Pension schemes and those saving into them could not escape from the economic impacts of the invasion of Ukraine and the ongoing economic fallout of the pandemic. As a result, we are now grappling with generationally high inflation and sharp falls in both bond and equity markets.
What does this mean for Defined Contribution pension saving? In November, The Office for Budgetary Responsibility forecasted a fall in real household disposable income of 7% over the next two years, which will take household incomes back to around their 2013 level.
As struggling households spend more of their money on essentials like food – where price increases have been particularly sharp – they will be the worst affected. The Government’s energy price cap on unit prices will only partially ease the financial woes of a significant proportion of the population.
Research shows most savers have no plans to stop paying into their pensions
This hardship has yet to really pass through into pensions policy or pensions saving. So far, there have been small increases in the opt out rate from auto-enrolment – from 7.6% to 10.4% between January 2020 and August 2022. There have also been no increases in the cessation rate. Our own research shows that just 4% of UK pension savers surveyed would consider stopping their pension contributions in the next 12 months.
A further 4% would think about reducing how much they save into their pensions over the next year. This is compared to 35% who said there’s a possibility they would reduce their holiday spending in the next 12 months. The same research shows that one in five (21%) of those surveyed have cut back on holiday spending. More than four in 10 (44%) now buy cheaper brands or ‘own label’ products. A third (33%) are also reviewing their direct debits or standing orders.
This research reinforces the importance of retirement saving. Government data shows that a record £112 billion was saved in 2021 – and although this may change in 2023, so far, pensions policy has remained surprisingly resilient.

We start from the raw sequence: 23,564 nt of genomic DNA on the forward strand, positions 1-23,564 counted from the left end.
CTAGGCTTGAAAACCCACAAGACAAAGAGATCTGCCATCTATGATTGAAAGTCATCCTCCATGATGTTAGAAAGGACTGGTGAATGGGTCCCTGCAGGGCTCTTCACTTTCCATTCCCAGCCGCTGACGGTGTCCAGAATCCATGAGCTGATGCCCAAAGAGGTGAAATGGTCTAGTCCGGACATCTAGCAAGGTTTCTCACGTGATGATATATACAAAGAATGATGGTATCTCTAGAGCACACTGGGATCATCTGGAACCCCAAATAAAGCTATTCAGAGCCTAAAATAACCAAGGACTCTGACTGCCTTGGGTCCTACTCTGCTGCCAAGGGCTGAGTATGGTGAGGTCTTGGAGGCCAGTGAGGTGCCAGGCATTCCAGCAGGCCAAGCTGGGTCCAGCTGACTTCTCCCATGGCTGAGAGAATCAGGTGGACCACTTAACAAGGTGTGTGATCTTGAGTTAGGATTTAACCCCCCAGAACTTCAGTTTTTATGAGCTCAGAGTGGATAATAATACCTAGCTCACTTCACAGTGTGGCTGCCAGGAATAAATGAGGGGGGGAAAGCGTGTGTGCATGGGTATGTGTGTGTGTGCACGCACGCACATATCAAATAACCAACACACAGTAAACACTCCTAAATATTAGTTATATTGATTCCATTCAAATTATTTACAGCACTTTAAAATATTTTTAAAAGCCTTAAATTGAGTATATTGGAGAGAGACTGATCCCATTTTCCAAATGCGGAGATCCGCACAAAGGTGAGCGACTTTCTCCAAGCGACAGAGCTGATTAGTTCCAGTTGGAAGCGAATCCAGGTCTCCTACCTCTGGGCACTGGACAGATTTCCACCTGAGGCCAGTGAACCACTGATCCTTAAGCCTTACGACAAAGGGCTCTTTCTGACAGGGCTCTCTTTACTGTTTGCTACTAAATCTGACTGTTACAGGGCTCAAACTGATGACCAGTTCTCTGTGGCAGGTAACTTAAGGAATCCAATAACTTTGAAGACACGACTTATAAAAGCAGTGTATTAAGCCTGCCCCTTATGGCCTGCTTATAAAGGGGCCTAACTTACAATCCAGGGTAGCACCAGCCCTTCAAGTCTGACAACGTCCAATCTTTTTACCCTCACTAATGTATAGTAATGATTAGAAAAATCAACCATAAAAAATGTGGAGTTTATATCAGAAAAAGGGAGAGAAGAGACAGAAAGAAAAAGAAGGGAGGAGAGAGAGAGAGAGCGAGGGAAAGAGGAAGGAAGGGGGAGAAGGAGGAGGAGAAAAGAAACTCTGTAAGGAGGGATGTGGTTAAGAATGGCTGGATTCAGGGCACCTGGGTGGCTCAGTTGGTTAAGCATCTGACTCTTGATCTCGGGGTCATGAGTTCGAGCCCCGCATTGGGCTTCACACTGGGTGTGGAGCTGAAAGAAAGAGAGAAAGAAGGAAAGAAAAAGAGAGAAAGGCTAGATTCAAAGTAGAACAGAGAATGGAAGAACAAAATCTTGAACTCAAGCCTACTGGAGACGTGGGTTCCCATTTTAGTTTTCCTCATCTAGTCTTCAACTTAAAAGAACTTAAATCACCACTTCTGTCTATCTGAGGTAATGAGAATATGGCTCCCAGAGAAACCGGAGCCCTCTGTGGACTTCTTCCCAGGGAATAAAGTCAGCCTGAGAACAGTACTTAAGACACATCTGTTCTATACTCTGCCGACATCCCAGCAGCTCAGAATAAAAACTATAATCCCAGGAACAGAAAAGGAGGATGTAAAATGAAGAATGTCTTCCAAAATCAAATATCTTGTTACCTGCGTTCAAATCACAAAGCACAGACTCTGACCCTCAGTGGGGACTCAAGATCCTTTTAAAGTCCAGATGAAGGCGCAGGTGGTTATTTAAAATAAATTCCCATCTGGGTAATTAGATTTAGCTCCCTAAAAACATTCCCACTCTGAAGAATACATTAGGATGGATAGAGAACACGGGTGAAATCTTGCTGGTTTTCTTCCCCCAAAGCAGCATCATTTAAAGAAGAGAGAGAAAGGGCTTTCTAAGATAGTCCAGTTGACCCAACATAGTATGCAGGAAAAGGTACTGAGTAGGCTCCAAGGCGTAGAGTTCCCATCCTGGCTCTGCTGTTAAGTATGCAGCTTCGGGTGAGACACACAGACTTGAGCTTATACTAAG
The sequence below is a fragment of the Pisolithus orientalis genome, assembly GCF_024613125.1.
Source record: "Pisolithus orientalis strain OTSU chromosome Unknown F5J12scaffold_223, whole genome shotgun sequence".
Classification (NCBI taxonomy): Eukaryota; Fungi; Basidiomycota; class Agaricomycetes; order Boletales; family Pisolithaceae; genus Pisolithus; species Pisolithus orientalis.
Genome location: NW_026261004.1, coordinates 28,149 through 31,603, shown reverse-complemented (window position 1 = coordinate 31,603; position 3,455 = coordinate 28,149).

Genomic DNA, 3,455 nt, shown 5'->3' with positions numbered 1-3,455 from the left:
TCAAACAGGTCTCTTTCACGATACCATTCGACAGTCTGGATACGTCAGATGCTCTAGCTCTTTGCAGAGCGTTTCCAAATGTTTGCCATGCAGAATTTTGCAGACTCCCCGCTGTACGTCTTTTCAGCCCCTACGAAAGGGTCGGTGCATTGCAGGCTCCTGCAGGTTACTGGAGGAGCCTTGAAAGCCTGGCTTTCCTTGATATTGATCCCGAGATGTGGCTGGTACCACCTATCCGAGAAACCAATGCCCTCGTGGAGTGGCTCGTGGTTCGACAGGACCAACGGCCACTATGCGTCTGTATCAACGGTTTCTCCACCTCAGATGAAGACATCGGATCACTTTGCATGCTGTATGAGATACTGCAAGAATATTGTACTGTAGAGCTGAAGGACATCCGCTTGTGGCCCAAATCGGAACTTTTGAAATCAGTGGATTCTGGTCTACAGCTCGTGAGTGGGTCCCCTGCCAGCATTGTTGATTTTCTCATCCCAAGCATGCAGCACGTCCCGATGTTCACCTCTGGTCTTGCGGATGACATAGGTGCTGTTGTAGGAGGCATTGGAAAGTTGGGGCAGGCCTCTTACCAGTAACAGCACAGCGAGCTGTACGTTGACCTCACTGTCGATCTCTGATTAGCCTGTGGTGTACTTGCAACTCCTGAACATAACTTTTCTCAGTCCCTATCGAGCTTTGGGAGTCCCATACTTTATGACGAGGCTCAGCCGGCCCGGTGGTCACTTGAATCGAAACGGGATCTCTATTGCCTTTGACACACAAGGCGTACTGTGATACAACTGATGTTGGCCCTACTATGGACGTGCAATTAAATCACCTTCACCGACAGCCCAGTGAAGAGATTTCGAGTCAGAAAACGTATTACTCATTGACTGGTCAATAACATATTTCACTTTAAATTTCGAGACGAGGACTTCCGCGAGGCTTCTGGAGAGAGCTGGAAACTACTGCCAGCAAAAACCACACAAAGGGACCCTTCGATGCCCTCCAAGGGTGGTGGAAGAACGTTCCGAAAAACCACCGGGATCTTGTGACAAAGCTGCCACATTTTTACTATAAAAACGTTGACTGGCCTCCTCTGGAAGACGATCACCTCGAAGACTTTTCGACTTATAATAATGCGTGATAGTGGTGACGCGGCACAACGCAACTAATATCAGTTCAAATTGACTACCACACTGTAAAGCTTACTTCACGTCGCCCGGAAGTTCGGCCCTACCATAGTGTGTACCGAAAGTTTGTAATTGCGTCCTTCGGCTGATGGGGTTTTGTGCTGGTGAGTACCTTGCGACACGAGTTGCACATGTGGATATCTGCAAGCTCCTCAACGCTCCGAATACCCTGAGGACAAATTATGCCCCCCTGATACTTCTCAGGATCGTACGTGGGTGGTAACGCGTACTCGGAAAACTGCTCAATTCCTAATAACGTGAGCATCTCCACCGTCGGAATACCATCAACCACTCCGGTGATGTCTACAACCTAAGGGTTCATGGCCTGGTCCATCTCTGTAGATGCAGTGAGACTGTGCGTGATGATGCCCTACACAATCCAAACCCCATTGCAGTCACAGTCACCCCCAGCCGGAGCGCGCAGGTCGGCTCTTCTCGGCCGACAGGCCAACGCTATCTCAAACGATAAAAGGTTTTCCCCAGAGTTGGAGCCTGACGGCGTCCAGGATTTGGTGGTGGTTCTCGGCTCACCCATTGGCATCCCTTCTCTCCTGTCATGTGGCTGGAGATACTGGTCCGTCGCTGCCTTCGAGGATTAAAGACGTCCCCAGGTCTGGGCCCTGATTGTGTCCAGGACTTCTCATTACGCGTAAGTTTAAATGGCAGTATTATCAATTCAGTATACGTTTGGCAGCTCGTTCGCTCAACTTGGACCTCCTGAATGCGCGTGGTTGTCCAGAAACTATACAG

While the cost-of-living crisis has not yet affected the huge successes of auto-enrolment, it has likely seriously affected its future. There is no plan for the implementation of the 2017 review reform package: reducing the age threshold for automatic enrolment from 22 to 18 and removing the lower earnings threshold on contributions.
It’s hard to see how the Government can implement changes to auto-enrolment during an economic crisis of this sort. Government and the wider pensions industry can, though, use this time to prepare the ground for reform once the crisis has passed. A consensus needs to be reached by employers, unions and policymakers on what the future of auto-enrolment should look like – and how the issue of under saving should be tackled.
Steady progress has been made on pensions dashboards
Despite these challenges, the DC sector has made steady progress on other longstanding priorities. 2022 has been the year the DC sector began to really get to grips with pensions dashboards. The trajectory for dashboards is now set, with DWP, MaPS, TPR and the FCA now having published the information that schemes need or consulting on final rules. It’s now a case of schemes getting ready to connect to the dashboard system from April.
Here’s to a productive 2023.